I am indebted to Amity Shlaes for gently correcting a joke of mine that dates back to July 8, 1972. On that day in the New York Times, I joshed that President Calvin Coolidge "probably spent more time napping than any President in the nation's history" and therefore was a successful president. My joke was a play on an earlier joke by H.L. Mencken, and now Ms. Shlaes has corrected both of us.
She has written a very impressive biography titled simply "Coolidge," wherein she never mentions Cal's naps but rather what made him the most successful president of the 1920s. He reversed the economic insolvency of President Woodrow Wilson, and set the economy on the road to growth, a road made rocky by Cal's successor, President Herbert Hoover, and rockier still by Hoover's successor, Franklin Roosevelt.
Though one would not know it today, Coolidge was the most successful president of the 1920s. Serving as vice president, he succeeded President Warren G. Harding, who died in August 1923. Coolidge won the presidency outright in 1924 with 54 percent of the vote over Democrat John W. Davis, who got 28.8 percent of the vote, and the Progressive, Robert M. La Follette, who won just 16.6 percent of the vote. Moreover, Coolidge had won every race he ever entered from his first run for city councilman in 1898 to the governorship of Massachusetts in 1918, usually by astoundingly large margins. His combination of civility, effectiveness, standing by the law and, as president, tax cuts, budget balancing and growth was wildly popular with American voters, as was his singular asset, taciturnity.
He even outdid President Ronald Reagan on the economy. Reagan inherited President Jimmy Carter's anemic economy. He cut taxes and, with Paul Volcker as his guide, cut inflation. He put the economy on a growth curve for years thereafter. Yet, as Ms. Shlaes points out, Reagan failed to reduce the deficit -- though he did reduce it as a percentage of GDP -- and he failed to cut the federal budget.
Coolidge not only cut the federal budget, he cut the top income tax rate to 25 percent, 3 percentage points lower than Reagan's 1986 tax cuts, and the economy grew. Coolidge reduced the national debt from $28 billion to $17.65 billion with a combination of economies and tax cuts. He actually balanced the budget. When he returned to his Massachusetts home in 1929, he left the federal budget smaller than it was when he had arrived in Washington in 1921. Of equal importance, the economy was now solidly growing.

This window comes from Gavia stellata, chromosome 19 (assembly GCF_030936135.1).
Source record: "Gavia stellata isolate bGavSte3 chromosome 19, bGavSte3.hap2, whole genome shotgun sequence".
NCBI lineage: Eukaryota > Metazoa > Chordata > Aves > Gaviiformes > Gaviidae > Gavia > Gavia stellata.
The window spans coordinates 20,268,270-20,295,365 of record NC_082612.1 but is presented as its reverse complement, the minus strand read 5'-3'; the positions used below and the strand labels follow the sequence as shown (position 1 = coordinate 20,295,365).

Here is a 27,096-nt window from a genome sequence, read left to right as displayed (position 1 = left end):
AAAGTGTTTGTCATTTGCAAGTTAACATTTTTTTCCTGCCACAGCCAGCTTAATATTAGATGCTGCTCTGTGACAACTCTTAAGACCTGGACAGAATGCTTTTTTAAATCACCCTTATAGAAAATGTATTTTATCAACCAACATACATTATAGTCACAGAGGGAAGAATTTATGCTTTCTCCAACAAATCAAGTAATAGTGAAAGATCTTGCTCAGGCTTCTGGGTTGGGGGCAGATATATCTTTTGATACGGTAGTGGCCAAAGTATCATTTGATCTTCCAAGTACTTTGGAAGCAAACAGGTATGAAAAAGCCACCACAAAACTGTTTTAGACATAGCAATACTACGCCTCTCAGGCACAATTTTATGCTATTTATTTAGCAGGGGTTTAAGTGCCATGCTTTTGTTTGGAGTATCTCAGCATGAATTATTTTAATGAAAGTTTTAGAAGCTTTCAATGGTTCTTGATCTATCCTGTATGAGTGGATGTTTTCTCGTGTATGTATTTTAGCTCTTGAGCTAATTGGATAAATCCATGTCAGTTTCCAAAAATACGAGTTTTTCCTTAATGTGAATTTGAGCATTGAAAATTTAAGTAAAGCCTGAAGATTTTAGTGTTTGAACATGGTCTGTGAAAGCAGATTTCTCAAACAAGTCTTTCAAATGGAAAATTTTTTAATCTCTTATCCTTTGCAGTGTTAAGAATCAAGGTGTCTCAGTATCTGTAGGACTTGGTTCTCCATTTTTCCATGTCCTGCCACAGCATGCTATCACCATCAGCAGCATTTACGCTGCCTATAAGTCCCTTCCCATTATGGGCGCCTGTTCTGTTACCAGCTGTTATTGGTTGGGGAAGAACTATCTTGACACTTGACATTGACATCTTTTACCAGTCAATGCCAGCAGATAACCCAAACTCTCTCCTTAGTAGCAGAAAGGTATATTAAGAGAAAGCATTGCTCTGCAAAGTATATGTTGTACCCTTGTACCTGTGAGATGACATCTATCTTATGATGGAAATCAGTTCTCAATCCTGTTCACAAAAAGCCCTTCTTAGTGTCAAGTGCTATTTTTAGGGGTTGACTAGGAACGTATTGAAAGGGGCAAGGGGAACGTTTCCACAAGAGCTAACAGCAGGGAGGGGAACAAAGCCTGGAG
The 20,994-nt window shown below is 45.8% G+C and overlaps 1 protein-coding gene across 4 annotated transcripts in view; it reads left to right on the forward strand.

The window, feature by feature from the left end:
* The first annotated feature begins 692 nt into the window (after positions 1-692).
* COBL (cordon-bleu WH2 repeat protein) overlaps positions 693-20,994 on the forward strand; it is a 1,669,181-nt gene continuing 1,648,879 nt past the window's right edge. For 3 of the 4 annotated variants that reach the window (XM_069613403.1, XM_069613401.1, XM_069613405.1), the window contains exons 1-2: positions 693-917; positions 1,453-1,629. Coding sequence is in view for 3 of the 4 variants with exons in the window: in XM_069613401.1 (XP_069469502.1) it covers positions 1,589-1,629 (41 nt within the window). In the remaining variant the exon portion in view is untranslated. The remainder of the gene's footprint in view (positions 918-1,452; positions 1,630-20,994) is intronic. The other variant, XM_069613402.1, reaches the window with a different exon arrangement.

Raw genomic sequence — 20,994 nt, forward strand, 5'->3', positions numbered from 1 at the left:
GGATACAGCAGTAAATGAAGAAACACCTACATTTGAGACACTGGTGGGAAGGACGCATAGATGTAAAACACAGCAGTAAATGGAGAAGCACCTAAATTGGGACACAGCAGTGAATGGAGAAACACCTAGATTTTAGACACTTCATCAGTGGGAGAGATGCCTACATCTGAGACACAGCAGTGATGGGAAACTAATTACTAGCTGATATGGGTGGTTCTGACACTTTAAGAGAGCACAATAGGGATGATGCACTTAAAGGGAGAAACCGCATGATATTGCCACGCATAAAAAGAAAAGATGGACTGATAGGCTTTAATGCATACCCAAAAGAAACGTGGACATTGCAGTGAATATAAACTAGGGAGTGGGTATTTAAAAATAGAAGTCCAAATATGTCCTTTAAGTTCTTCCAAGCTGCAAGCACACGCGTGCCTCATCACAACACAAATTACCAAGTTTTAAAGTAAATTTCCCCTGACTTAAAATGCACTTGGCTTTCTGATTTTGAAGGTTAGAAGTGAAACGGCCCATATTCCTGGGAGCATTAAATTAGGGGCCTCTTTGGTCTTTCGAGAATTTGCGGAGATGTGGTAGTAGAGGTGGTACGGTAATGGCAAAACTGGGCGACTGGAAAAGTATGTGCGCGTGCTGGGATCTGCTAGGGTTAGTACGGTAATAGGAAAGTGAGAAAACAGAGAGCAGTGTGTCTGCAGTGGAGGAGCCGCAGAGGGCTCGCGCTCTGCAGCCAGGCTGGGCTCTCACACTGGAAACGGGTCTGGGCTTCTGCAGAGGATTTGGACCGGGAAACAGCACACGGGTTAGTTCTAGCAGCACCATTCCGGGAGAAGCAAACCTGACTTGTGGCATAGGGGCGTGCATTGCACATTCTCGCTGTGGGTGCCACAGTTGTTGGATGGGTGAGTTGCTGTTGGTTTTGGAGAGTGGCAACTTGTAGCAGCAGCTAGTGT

The total 5.7 million unemployed in July 1921 had dropped to 1.8 million. Manufacturing had climbed by a third since 1921, and iron and steel production had doubled. Finally the revenue acts of 1921, 1924 and 1928 represented strong growth despite tax reduction. Something was working.
Coolidge's secretary of the treasury, Andrew Mellon, called it "scientific taxation." Today we would call his tax plan supply-side economics. By cutting marginal tax rates, Coolidge and Mellon goaded economic activity and raised tax revenue. Yet through all the years of his presidency, Coolidge, along with Mellon, had to fight off big spenders -- not only the Democrats, but also those Republicans infected with a kind of influenza for Big Government called progressivism. There were great projects such as the hydroelectric project called Muscle Shoals, and there were noble gestures such as the veterans' pensions that kept the pressure on the administration to spend and tax and burst the budget.
Cal resisted most of these impulses with his pocket veto and 50 vetoes, but it wore him down. In 1927 he cryptically signed a message to the world: "I do not choose to run for President in 1928." Hoover ran and returned the progressive impulse to Washington.
So, Ms. Shlaes, I was wrong. Coolidge was a great man, but not because of his napping. He accomplished what he did by cutting taxes and cutting budgets. It took a lot of energy and fortitude.
R. Emmett Tyrrell Jr. is founder and editor-in-chief of The American Spectator and an adjunct scholar at the Hudson Institute. He is the author most recently of "The Death of Liberalism" (Thomas Nelson, 2012).
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